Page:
Mission and the Unity of the Church

Mission and the Unity of the Church

By

The Rev. Leander S. Harding, Ph.D.

 

“Mission” is often proposed as a source of unity for our divided church. I put “mission” in quotation marks because it is a word that is used as though everyone knows what it means. In the vernacular of The Episcopal Church, mission, with very rare exceptions, means something the church does in the community to address problems of human need. A soup kitchen is mission. A homeless shelter is mission. Advocacy on behalf of migrant workers is mission. The millennium development goals adopted by the United Nations are put forward as banners of mission around which the church can unite both in the United States and across the Anglican Communion.

 

There is a tremendous amount of theology that is being finessed here and the use of the term “mission” by leaders in The Episcopal Church in this way is equivocal at best and its use with traditional Christians who are likely to understand mission in terms of bringing people to saving faith in Jesus Christ appears at times willfully misleading. It is quite correct that the church is called to serve the world and especially the needs of the poor, the sick and the oppressed. A church which never backed up its proclamation with practical acts of love would be a contradiction and a countersign to the Gospel. (“Gospel” is another word that is used with great finesse and equivocation as though everyone knows what it means.) But our good works, no matter how noble and how helpful, can never be the center of unity in the church and they can never be the center of unity for a badly divided human race. New divisions are bound to come about the right objectives and the right means, about who distributes the goods and who is entitled to receive them, about which missions are the most important ones, about who is shouldering their fair share in the work of mission and who is riding on the shoulders of others. For the entirety of my more than thirty years of ordained ministry in the Episcopal Church “mission” in this sense of good works, and with the subtext of “deeds not creeds,” has been the central organizing principle and it has ushered in a period of deep division and a diminishing ability to come together to address a needy world. This center has not held, and will not hold.

 

The human race is rent with division. As we enter the 21st century the divisions of race and clan and tribe are more murderous and threatening than ever before. These divisions are entirely capable of defeating any effort at development that the concerted effort of the nations of the world might make, not to mention the efforts of a mainline American church which has been in a decades-long decline.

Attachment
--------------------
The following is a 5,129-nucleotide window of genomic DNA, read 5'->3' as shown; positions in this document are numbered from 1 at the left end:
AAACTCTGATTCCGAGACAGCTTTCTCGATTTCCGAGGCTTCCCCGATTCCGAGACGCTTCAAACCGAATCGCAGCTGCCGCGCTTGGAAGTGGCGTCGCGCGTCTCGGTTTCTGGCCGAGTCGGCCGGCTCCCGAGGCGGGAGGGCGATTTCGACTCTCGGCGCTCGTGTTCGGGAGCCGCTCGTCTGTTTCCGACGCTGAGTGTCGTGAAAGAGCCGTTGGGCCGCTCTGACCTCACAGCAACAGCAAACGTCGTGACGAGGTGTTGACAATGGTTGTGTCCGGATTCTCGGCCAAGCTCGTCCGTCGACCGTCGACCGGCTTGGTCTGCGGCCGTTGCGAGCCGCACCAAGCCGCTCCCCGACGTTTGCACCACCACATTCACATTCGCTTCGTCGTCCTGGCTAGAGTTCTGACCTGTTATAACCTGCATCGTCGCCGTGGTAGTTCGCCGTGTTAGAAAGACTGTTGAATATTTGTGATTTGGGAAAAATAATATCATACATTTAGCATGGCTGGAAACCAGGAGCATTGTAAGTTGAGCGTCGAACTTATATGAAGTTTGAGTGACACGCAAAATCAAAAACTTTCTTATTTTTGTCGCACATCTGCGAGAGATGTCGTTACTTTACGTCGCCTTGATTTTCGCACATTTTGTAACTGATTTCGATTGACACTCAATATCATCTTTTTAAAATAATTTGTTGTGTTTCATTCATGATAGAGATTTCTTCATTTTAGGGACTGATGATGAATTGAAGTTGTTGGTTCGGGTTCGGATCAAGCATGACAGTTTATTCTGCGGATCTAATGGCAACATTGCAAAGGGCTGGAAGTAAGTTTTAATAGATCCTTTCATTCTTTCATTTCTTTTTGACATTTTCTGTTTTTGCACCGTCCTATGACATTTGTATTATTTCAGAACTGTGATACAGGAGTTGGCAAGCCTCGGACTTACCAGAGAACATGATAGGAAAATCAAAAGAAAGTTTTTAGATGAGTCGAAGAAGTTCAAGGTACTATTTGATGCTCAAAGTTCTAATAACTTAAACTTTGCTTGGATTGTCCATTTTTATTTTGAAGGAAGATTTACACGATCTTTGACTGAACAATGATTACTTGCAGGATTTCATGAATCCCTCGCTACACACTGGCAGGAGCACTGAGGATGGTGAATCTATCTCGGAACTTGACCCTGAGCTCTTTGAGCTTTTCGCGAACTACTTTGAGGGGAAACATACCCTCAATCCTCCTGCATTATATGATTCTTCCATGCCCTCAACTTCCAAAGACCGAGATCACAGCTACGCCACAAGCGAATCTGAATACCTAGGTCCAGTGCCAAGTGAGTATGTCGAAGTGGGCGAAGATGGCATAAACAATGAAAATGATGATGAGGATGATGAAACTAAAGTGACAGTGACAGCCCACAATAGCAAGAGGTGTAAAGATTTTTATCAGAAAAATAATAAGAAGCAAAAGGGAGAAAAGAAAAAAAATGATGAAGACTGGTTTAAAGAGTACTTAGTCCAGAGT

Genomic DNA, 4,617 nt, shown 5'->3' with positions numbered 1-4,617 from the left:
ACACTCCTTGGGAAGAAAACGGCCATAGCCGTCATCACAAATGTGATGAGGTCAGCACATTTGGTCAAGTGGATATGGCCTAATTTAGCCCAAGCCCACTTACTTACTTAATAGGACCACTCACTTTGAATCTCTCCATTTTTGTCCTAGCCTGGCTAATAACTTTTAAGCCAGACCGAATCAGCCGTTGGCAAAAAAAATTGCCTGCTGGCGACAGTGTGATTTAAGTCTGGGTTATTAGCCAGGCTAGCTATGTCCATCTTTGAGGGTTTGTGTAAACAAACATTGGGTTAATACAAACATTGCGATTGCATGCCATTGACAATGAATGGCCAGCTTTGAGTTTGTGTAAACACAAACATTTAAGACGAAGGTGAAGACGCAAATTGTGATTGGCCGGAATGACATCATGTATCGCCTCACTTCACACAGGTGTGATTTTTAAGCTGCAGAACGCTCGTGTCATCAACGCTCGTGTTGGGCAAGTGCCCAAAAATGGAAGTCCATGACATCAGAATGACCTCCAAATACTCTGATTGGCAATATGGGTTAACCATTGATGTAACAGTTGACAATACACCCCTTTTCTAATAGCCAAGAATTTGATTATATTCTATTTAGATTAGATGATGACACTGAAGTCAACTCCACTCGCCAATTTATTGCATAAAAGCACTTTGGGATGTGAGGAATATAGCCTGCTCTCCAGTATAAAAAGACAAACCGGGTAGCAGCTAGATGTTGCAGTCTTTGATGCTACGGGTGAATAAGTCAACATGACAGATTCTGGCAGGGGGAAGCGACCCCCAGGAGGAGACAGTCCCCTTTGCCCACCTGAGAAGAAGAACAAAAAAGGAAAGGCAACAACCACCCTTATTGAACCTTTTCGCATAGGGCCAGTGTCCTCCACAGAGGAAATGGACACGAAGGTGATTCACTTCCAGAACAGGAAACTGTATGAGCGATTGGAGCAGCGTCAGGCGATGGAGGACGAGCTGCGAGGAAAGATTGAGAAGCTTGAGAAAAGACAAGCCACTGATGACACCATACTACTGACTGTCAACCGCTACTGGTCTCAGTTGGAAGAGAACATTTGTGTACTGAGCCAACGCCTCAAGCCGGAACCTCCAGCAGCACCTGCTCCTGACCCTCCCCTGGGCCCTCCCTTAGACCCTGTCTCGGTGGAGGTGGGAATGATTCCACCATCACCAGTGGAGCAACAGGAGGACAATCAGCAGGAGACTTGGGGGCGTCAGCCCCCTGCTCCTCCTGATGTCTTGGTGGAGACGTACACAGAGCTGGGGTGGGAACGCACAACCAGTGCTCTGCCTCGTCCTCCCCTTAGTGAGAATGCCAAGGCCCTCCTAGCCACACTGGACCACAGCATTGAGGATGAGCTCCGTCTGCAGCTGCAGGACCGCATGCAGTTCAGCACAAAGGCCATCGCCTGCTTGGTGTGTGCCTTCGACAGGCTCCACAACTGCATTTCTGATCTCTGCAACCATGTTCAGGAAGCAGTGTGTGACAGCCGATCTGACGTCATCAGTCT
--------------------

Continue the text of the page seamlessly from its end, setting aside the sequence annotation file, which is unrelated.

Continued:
The human race is divided because of sin, an enthrallment to evil, a fundamental break with God made from the human side which cannot be repaired from the human side. Unity and reconciliation are not something that can be produced by any human program of development. Unity and reconciliation are created by the costly and sacrificial work of God. The break between God and the human race must be solved from God’s side and this is what he has done in the cross and resurrection of Jesus Christ. Proclaiming and witnessing the new life with God and the new life with each other that is possible in Jesus Christ is the mission of the church. Of course it includes acts of love but it is not a program of development. It is an invitation to come to the one place of possible unity for both the church and the world, the level ground at the foot of the cross of Jesus Christ where faith grasps the costly mercy of God and the new light of the resurrection begins to dawn and true charity begins to flow. To try to speak of “mission” and “reconciliation” apart from God’s saving deed in the cross of Christ is to sever the consequences from the cause and to vainly fabricate a source of unity apart from the one God has actually provided. So much popular preaching and teaching in the Episcopal Church now emphasizes the ministry of Galilee at the expense of the teaching of the cross and the resurrection. You cannot have the inclusive table fellowship of Galilee without embracing the sacrifice on Calvary. A church that cannot confidently call its own, no less the unbelieving world, to rally to the One who is the way, the truth and the life, is doomed to fruitless divisions and has no hope, no new reality to offer a world that is perishing from division.

 

To proclaim Jesus Christ as “the way, the truth and the life,” does not mean that there is no truth or beauty in the world’s great religions and philosophies. It does not mean that we can confidently assign all believers in other creeds to certain damnation, though we can offer them no assurance of salvation apart from the One to whom we have been elected witnesses. It does mean that the church proclaims to the world, in word and deed, and by a life in which men and women of different tribes and races are actually reconciled with each other because they are reconciled with God by the sacrifice of the saviour, that there is an actual dependable point of reconciliation, with God and each other, made not by our hands but by the outstretched hands of the saviour upon the cross. The unity and future of the church and the human race, here and hereafter is vouchsafed in this one saving deed of God. “And I, if I be lifted up from the earth will draw all men unto me.” John 12:32.

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